Radio Shack 15-1874

Budget VHF/UHF Indoor Antenna

MSRP: $11.99

http://tinyurl.com/2ml5re

 

RCA ANT1450B

Amplified VHF/UHF Indoor Antenna

MSRP: $49.95

http://tinyurl.com/b7ksnr

 

Terk HDTVa

Amplified VHF/UHF Indoor Antenna

MSRP: $59.95

http://tinyurl.com/arntk

HDTV Tech Talk: I’ve Got The Low-Band DTV Blues (June 2009)

One of the more interesting stories that has developed following D-Day (June 12) is the trouble that viewers are having in several large markets with low-band TV channels – specifically, channel 6, which is now digital in Albany, NY; Philadelphia, PA, New Haven, CT, and five other TV markets.

There have also been reports of difficulty with stations on channel 7, most notably WLS in Chicago and WABC in New York City. The situation there is quite different, but we’ll take a quick look at it at the end of this article.

THE OP-ED SECTION

First off, let it be said that the FCC’s decision to retain channels 2 through 6 in the DTV channel core was ill advised. These are some of the oldest TV channels in existence and used to be the prime spots for a TV station, since they were the lowest channel numbers on tuners.

But the frequencies in which these channels are located – specifically, from 55 MHz to about 88 MHz, give or take several kilohertz – have long been plagued with impulse noise, such as you’d get from noisy fluorescent lamp ballast, brush motors, or any electronic equipment that creates inductive voltage spikes.

To make matters worse, seasonal signal propagation enhancement, caused by sporadic ionization of the ionosphere’s E-layer, can cause signals on these frequencies to hop across the country and create co-channel interference many thousands of miles away. Ham radio operators like myself refer to this summertime phenomenon as “E-skip,” for short.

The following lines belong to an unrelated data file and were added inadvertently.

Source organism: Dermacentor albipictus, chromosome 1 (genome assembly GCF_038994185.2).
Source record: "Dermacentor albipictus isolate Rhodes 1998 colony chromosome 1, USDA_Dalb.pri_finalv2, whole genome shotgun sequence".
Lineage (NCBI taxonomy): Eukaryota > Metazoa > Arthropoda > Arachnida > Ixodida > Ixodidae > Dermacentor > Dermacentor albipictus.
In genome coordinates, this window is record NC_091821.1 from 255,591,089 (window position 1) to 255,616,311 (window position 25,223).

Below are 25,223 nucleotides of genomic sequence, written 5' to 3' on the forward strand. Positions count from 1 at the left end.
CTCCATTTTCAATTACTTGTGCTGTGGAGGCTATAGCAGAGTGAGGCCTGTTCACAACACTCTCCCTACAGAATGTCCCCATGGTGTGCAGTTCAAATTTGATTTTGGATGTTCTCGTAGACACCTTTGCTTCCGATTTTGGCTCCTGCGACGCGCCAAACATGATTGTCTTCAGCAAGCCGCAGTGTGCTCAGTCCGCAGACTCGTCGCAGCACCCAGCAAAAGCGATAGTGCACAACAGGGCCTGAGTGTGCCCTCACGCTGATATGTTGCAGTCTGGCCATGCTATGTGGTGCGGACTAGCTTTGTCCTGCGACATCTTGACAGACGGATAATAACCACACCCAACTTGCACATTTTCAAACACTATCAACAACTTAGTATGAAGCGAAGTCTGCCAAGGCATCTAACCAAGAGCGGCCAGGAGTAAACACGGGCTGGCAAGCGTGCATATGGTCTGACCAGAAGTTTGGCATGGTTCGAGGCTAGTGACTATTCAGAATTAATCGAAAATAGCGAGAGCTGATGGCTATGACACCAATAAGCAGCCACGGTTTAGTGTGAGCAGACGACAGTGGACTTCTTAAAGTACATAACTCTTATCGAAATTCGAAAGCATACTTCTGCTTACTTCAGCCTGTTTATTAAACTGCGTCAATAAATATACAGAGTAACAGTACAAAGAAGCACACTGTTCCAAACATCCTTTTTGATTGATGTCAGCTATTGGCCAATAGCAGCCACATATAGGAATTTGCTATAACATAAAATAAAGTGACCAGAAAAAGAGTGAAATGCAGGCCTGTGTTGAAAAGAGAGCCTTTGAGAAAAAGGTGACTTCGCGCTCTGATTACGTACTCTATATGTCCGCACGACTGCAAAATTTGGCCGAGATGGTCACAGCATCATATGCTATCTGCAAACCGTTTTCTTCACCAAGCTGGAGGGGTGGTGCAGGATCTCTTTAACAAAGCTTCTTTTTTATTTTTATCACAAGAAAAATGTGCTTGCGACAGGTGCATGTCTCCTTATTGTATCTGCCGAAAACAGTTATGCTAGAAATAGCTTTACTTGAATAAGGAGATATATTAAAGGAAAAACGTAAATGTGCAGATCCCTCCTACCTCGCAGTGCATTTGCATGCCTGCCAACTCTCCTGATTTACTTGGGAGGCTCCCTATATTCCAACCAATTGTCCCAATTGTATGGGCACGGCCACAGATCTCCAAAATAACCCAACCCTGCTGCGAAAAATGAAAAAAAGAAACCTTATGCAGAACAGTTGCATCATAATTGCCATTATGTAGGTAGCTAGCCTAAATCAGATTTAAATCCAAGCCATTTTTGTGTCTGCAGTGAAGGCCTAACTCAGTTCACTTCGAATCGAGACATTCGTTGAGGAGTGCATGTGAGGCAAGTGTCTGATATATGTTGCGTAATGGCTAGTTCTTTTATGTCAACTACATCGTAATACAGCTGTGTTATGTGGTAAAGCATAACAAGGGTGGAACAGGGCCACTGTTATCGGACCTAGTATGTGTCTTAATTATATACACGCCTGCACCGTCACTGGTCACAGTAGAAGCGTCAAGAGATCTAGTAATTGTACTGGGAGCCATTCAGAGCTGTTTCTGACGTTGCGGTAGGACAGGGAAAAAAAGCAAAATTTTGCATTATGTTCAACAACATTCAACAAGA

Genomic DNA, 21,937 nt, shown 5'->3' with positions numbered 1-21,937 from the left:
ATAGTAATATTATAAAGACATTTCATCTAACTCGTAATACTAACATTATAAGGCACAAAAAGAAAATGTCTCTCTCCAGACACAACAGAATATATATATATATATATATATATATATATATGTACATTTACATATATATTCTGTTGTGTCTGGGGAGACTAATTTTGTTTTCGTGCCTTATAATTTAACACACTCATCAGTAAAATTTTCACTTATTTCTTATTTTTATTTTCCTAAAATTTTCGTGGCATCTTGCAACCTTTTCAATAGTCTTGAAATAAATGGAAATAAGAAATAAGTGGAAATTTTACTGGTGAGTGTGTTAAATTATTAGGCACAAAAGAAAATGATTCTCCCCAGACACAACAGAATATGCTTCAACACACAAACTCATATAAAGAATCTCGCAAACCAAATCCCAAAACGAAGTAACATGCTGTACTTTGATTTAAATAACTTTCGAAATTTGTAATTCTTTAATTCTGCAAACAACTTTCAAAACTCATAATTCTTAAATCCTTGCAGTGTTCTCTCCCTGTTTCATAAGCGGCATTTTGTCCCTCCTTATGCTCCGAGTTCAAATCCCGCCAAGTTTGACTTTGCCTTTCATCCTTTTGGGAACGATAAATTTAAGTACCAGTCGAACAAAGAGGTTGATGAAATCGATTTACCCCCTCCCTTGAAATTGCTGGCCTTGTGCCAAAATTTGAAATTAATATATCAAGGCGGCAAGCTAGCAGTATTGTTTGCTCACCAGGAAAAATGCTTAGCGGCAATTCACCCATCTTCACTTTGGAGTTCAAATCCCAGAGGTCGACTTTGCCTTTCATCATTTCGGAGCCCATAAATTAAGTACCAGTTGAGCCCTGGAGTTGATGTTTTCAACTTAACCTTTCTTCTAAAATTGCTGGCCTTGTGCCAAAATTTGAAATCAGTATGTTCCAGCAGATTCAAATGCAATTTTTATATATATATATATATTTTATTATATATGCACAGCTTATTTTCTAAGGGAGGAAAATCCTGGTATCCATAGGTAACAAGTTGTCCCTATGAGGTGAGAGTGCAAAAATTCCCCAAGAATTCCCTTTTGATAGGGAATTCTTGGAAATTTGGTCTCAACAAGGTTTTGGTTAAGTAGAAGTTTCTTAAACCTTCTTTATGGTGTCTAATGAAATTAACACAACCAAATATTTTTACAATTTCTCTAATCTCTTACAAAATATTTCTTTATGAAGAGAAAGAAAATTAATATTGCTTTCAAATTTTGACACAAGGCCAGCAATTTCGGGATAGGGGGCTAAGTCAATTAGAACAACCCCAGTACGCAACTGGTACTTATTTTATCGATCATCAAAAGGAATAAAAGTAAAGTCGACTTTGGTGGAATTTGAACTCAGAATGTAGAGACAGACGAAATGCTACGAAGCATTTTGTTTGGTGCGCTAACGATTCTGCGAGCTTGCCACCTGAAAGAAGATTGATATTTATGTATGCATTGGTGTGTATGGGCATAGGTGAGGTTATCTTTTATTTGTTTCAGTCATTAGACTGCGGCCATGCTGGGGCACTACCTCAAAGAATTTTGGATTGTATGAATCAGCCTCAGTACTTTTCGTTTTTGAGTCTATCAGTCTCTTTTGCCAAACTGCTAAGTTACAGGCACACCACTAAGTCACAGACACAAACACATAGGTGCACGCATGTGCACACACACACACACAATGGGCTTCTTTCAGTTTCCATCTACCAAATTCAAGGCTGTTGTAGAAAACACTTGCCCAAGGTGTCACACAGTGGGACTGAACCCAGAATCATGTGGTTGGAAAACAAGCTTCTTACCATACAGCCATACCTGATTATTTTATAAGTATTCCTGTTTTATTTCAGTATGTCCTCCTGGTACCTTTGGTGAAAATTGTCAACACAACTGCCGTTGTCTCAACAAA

Here’s another reason why channels 2 through 6 should have been retired: They require very large antennas for efficient reception. A full-wave loop antenna for channel 2 (56 MHz) would measure 5.4 meters in length, or about 17.5 feet! (Contrast that with a full-wave loop for UHF channel 42, which would be about 18 inches around.)

This makes it problematic to design an indoor antenna with any kind of gain, short of adding an internal amplifier. Unless that amplifier’s design is bullet-proof (and for normal Radio Shack prices, it usually isn’t), the antenna system will be overwhelmed with noise and interference from other nearby RF signals, such as FM radio stations.

THE CHANNEL SIX CONUNDRUM

But that’s water under the bridge now, and 40 stations have decided to stay put on this not-so-valuable real estate. As a result, I’m getting quite a few emails about some bizarre low-band VHF reception issues.

My favorite so far is from a television station monitoring service, whose rooftop channel 5 antenna in West Virginia is being routinely wiped out every day by fluorescent lights in the Ace Hardware below, during normal store hours. (Not impossible to fix, but it will take some detective work.)

Getting back to my home market of Philadelphia, there are plenty of problems with reception of WPVI’s digital signal on channel 6. And it became evident pretty quickly that WPVI was having these problems just 24 hours after shutting down their analog signal on channel 6.

Subsequently, WPVI and CBS affiliate WRGB in Schenectady, NY (also on channel 6, and also experiencing reception issues) applied to the FCC for an emergency authorization to go to higher power.

According to  a news story in the June 22 issue of Broadcasting and Cable magazine, “…The FCC granted the station (WPVI) a special temporary authority (STA) to boost its transmission power on Ch. 6 from the relatively low 7.5 kilowatts (kW) to 30.6 kW, the maximum power for the northeastern “Zone 1” region of the U.S.”

Figure 1. WPVI’s DTV signal on VHF channel 6, seen at 1:00 PM on June 12. Each of the sharp, rounded signals to its immediate right are FM radio stations.